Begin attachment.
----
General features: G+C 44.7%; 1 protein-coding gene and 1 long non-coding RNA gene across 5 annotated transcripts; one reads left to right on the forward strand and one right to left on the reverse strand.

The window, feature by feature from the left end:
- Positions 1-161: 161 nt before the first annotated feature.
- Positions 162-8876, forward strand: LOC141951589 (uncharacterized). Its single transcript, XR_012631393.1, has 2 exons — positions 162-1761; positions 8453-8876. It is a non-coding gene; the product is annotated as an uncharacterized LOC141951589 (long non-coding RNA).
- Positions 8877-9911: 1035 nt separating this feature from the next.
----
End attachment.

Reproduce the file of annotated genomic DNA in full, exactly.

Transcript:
General features: G+C 44.7%; 1 protein-coding gene and 1 long non-coding RNA gene across 5 annotated transcripts; one reads left to right on the forward strand and one right to left on the reverse strand.

The window, feature by feature from the left end:
- Positions 1-161: 161 nt before the first annotated feature.
- Positions 162-8876, forward strand: LOC141951589 (uncharacterized). Its single transcript, XR_012631393.1, has 2 exons — positions 162-1761; positions 8453-8876. It is a non-coding gene; the product is annotated as an uncharacterized LOC141951589 (long non-coding RNA).
- Positions 8877-9911: 1035 nt separating this feature from the next.